Investing in sustainable development

Blog: Stories from Burkina Faso

Mango story

blog 2016 03 27 1Normally end of February, beginning of March there are what they called the “mangos’ rains”. It is a couple of rain which come at the beginning of the mango season, cleaning them form their dust. Adults say to youngster that mangos are not good before the “mangos’ rains”. Since they do not wash them before eating them it prevents them to get diseases coming with the dirt on the mango. This is so much imbedded in the mind of the people here that even adults who sees mangos along the road will tell you they have not a good taste because the rains have not come.

Mango tree in our house in Bobo.



Donkey skin story

The following story has nothing to do with a fairytale.

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Since almost a year, the value of the donkey in Burkina has been going up. Reason: Chinese are buying the skin of the donkey and shipping them to Hong Kong!!! A donkey would never cost more than 60 euros it is now going over 100 euros. There are more than 1.300.000 donkeys in Burkina, but they estimate that 30.000 skins were exported in 2015. Local people starts to worry. It takes between 350 and 450 days of gestation for a female donkey and she has to wait 2 years between pregnancy.

Due to this traffic, a lot of clandestine slaughterhouses have been opening. The authorities have a problem, there is no law prohibiting export of the donkey skins. They have tried to slow down the traffic looking at the health aspects. Skins can carry diseases. But it seems that the Chinese authorities are not worried about this…. What is happening in Burkina is probably also happening in the neighboring countries.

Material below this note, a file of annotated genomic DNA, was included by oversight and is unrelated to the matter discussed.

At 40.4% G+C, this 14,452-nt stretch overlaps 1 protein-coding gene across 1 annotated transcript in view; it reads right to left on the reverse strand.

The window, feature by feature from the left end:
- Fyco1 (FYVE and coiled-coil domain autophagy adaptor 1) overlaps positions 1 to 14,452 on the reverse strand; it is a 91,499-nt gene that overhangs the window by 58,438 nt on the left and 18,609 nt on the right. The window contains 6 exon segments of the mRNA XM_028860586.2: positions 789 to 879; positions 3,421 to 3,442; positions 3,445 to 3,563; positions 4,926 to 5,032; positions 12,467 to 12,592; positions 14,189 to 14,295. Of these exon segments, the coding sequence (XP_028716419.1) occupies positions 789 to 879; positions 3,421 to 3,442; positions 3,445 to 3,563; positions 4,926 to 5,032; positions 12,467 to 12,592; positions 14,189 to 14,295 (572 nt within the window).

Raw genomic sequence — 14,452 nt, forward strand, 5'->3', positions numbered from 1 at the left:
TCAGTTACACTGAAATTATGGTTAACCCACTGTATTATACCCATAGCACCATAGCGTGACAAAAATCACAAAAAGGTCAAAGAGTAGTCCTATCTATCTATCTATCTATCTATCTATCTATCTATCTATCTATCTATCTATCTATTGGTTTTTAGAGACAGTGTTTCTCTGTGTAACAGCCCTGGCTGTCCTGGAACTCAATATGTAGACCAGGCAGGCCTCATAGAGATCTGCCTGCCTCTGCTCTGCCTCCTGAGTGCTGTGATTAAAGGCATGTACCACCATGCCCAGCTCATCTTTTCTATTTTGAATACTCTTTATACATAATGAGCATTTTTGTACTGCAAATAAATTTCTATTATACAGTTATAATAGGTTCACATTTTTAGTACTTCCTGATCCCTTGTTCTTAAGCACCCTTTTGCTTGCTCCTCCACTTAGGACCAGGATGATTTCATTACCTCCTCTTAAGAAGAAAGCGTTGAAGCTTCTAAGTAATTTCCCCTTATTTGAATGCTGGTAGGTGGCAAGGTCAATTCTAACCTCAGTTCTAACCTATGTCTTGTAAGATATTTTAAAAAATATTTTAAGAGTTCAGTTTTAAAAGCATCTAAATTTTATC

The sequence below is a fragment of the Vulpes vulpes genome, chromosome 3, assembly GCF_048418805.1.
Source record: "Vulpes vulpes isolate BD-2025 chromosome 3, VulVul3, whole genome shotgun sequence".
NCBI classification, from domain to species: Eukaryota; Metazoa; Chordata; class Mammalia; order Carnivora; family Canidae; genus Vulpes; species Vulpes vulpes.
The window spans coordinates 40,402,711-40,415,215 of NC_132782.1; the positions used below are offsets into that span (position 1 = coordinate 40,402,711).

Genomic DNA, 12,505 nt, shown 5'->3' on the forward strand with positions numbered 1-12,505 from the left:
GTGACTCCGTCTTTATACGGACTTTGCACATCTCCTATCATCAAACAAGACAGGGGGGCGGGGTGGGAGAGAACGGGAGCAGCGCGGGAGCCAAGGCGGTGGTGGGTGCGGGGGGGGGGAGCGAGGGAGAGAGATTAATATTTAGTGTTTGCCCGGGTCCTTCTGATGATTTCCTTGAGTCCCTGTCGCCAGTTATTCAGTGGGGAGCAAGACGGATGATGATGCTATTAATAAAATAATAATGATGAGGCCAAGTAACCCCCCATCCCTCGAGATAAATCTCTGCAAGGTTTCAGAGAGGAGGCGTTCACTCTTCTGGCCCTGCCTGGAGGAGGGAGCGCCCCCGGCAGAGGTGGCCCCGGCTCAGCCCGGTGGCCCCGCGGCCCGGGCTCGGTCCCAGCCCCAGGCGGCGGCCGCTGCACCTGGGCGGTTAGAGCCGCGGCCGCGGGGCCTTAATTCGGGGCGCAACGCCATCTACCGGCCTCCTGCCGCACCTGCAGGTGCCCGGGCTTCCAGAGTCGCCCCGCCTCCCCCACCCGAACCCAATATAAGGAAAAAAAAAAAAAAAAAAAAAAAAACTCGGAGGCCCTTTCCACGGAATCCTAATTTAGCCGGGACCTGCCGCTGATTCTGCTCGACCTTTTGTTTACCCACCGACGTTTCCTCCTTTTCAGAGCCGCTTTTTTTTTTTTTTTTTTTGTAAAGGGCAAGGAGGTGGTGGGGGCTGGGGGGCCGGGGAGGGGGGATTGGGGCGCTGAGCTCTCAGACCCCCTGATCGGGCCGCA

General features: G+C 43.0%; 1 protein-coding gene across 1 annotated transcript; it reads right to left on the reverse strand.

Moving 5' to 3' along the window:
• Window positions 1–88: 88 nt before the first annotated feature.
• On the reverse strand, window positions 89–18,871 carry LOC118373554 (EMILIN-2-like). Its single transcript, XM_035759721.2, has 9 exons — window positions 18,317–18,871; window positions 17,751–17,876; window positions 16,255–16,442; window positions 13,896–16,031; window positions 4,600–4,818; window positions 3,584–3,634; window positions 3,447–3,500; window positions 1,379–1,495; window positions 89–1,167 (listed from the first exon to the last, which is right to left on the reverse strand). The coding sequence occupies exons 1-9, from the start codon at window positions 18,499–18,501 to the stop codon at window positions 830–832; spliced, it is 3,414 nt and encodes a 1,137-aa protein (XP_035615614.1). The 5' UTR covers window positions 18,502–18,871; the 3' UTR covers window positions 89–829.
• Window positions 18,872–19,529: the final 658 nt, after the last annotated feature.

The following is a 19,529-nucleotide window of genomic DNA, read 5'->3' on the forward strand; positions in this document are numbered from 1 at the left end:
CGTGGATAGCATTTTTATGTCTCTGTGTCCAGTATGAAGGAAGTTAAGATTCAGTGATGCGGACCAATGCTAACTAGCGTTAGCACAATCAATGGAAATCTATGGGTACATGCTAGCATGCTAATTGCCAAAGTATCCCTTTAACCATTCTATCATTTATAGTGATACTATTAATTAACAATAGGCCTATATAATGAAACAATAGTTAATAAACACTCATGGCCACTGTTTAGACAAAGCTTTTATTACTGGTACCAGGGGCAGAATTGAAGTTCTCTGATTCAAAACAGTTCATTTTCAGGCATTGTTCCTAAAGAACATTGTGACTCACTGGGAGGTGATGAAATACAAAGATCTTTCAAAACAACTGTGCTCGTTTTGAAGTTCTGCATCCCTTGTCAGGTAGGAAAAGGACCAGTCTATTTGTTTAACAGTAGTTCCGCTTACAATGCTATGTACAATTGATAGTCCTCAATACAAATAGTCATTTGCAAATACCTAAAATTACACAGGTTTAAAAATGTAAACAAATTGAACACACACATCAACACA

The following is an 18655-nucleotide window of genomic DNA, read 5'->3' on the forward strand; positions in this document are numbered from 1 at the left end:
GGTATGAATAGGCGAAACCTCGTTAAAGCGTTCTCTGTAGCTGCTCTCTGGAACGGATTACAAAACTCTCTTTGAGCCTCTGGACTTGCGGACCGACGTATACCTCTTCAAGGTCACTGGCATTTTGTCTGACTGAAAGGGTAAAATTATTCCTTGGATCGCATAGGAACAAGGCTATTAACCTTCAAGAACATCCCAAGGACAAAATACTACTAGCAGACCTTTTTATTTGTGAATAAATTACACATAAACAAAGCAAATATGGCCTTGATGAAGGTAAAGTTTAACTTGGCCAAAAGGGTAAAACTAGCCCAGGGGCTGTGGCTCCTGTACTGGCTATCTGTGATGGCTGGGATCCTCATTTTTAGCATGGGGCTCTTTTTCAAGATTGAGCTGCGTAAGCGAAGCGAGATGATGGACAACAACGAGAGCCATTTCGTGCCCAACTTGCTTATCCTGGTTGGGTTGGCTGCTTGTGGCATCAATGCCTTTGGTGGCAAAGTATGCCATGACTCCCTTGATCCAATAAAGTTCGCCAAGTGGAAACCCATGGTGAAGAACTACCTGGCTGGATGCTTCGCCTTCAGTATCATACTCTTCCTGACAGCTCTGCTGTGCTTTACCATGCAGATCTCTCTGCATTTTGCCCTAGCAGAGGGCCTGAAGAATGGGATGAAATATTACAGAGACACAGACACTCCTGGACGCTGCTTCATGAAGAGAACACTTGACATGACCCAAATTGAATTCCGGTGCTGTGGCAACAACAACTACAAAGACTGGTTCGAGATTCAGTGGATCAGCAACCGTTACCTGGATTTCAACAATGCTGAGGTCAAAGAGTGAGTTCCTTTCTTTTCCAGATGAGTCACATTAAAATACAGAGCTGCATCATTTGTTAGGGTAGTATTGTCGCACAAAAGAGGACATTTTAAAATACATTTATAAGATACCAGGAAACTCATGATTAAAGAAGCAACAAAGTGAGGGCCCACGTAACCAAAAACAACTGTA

This comes at a time when the donkeys are slowing being replaced by tricycles mainly in town but also in villages. Bad time for the donkeys.

Honey harvesting at the LAP

Last Wednesday night it was time to harvest the hives we have at the LAP. We took this opportunity to train farmers who recently got hives from us on the harvesting process.

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Macaire (red hat) giving the instruction to the farmers.

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The group harvested for 5 hours (it is very hot in the special suit). The harvest was good, about 85kg of honey and wax from 13 hives. I did not wear a suit and after being stung by a bee I decided to stop taking pictures.

Since there are still a lot of flowers on the trees due to late season, we will be able to harvest a bit more honey at the following full moon.

Tale of the week

Every morning in Africa, a gazelle wakes up.
It knows it must run faster than the fastest lion or it will be killed.
Every morning a lion wakes up.
It knows it must outrun the slowest gazelle or it will starve to death.
It doesn't matter whether you are a lion or a gazelle.
When the sun comes up, you better start running.

Chaque matin, en Afrique, une gazelle se réveille.
Elle sait qu'elle doit courir plus vite que le plus rapide des lions ou elle sera tuée.
Chaque matin, un lion se réveille.
Il sait qu'il doit courir plus vite que la gazelle la plus lente ou il va mourir de faim.
Cela n’a pas d'importance si vous êtes un lion ou une gazelle.
Lorsque le soleil se lève, il vaut mieux commencer à courir.

Only one more week for this trip.

Take care.


Lycée Agricole Privé (LAP)

lap-logoASAP objective is to give children in the villages of Burkina Faso the opportunity to receive quality education. Begin October 2011 the LAP (Private Agricultural Secondary school) opened its doors. Go to the LAP website

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